Saturday, May 28, 2011

Book Review: Lonely Girl, Gracious God

I was sent a book, Lonely Girl, Gracious God A Mother's Story of Autism's Devastation and God's Promise of Enduring Love on behalf of Bring it On! Communications. You can buy this book on Amazon.

About Lonely Girl, Gracious God:

This is a very inspiring biography and autobiography. It's about a mother that raises a girl that has autism. For a long time Lauri, the mom and author knew something was wrong with her daughter, Farema. Lauri spent much of her time hiding her daughter's odd behavior from others. She just didn't know what Farema had. Doctor's even had a problem diagnosing little Fee. Autism was just starting to be researched at the time of Farema's childhood. Something in Lauri longed for Farema to be normal like her three older sister's.

Days became long. Lauri felt the need to keep Farema stimulated socially. One day she took her for a ride. She was looking for anything to do. They spotted an ice skating rink. Farema skated with ease. Many other individual sports such as biking, horseback riding and swimming came naturally for Farema. Ice skating seemed to be Farema's calling. 

Ice skating was the solution to Farema coming out of her shell. She moved into her own home, skated for the olympic ice skater, Scott Hamilton and got a job at the local skate rink. Everything seemed to be looking up for Farema. 

Lauri never expected that Farema was doing too much. The 20 something Farema had a giant set back. Farema got lost in her own world.  

How This Book Related to Me:

I totally could relate to Lauri's feelings in the beginning. My son Mica had many problems when he was a baby. He was born with a cyst under his tongue; making his tongue mis-shaped. We were told that Mica may never talk. He had to see a team of doctors; much like the team of doctors that were talked about in the book. I worried about him not being able to communicate vocally.

Mica had a funky crawl. He tucked up one leg under him; not using it at all. I did some research at the time. His crawl was a key characteristic of autism. I was afraid something was wrong with our son.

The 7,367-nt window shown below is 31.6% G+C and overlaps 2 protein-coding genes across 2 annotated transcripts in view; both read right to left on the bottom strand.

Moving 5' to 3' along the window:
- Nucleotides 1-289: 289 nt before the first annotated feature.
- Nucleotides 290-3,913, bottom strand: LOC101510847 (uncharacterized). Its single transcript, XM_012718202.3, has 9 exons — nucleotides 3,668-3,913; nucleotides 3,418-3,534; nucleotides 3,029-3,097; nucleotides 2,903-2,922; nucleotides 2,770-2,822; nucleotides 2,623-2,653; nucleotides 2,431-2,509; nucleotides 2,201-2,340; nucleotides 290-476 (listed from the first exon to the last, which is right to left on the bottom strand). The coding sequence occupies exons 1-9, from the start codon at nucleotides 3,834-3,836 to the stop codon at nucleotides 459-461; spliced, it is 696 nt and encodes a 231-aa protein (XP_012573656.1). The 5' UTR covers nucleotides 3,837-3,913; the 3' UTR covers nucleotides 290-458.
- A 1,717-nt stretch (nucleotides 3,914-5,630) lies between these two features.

We are so lucky that Mica is a normal boy. I worried so much for nothing. At the time it seemed so very important to me. You want your kids to fit in with others socially and to do well in life.

I just found out that one of our neighbor's has autism. He is Isaak's age. I never knew the importance of autistic kids needing social interaction with other kids their own age. I mistook autism as a disorder where kids were better off by themselves. I'm so glad that I understand the disorder so much more through reading this book! 

This story helped me to understand that although we strive for normal {whatever that is}, we have to take things as they come. Except a situation for what it is. Most importantly, don't take things for granted like we often do. 
About the Author:

Lauri Khodabandehloo is a major supporter in the autism community. She is a contributor for Chicken Soup for the Soul; sharing her heart felt story about raising Farema, her daughter that has autism.


The opinions on this post are my personal take on the products. This blog is a personal blog written and edited by me. I am not compensated to provide my opinion except for receiving the products themselves to test out. Bring it On! Communications provided me with a free sample of this product to review, and I was under no obligation to review it if I so choose. Nor was I under any obligation to write a positive review or sponsor a product giveaway in return for the free product.

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The opinions on this blog are my personal take on products and topics relating to motherhood. This blog is a personal blog written and edited by me.

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